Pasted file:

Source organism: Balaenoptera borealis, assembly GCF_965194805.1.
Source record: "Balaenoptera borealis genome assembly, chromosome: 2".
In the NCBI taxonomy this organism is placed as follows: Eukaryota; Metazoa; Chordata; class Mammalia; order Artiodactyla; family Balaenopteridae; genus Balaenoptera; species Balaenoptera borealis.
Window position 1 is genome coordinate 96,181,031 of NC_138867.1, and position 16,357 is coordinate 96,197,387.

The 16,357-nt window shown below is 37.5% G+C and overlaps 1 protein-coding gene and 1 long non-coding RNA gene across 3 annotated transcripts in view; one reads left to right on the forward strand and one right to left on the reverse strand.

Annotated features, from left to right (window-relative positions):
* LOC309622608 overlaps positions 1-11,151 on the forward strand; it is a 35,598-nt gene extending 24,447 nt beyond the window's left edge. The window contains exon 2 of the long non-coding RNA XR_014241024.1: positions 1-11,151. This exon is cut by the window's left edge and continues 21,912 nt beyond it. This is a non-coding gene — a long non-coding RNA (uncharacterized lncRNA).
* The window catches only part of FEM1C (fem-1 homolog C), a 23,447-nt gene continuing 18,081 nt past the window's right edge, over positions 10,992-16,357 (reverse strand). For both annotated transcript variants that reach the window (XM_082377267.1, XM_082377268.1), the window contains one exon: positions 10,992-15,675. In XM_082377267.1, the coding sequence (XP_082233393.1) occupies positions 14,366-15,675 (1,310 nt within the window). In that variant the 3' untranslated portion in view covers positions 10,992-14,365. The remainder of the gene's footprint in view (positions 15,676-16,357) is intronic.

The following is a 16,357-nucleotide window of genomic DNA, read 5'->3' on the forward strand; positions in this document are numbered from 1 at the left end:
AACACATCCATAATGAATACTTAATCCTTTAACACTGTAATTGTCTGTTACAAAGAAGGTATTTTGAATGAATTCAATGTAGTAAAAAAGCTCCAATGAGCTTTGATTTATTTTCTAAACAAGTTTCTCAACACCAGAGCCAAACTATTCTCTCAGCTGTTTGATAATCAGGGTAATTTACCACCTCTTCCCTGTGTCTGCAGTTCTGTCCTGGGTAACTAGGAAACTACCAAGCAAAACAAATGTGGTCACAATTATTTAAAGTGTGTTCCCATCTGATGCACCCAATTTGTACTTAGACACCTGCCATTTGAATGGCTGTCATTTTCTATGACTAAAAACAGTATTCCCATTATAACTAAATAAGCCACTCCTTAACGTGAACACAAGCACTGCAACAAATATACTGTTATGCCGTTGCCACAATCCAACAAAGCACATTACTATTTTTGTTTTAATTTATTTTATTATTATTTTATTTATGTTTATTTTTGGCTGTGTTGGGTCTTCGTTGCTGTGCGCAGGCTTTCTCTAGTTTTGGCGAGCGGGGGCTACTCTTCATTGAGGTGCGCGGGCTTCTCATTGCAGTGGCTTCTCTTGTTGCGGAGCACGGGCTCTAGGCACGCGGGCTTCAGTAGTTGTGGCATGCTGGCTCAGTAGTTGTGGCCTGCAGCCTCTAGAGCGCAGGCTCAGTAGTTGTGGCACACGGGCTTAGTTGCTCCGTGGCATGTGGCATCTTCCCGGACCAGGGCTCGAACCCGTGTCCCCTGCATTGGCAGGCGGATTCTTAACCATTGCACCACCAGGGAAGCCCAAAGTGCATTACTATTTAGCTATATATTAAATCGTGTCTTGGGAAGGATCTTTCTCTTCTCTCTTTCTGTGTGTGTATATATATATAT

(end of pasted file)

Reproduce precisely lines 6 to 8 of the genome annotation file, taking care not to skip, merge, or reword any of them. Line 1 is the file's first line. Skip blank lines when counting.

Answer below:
Annotated features, from left to right (window-relative positions):
* LOC309622608 overlaps positions 1-11,151 on the forward strand; it is a 35,598-nt gene extending 24,447 nt beyond the window's left edge. The window contains exon 2 of the long non-coding RNA XR_014241024.1: positions 1-11,151. This exon is cut by the window's left edge and continues 21,912 nt beyond it. This is a non-coding gene — a long non-coding RNA (uncharacterized lncRNA).
* The window catches only part of FEM1C (fem-1 homolog C), a 23,447-nt gene continuing 18,081 nt past the window's right edge, over positions 10,992-16,357 (reverse strand). For both annotated transcript variants that reach the window (XM_082377267.1, XM_082377268.1), the window contains one exon: positions 10,992-15,675. In XM_082377267.1, the coding sequence (XP_082233393.1) occupies positions 14,366-15,675 (1,310 nt within the window). In that variant the 3' untranslated portion in view covers positions 10,992-14,365. The remainder of the gene's footprint in view (positions 15,676-16,357) is intronic.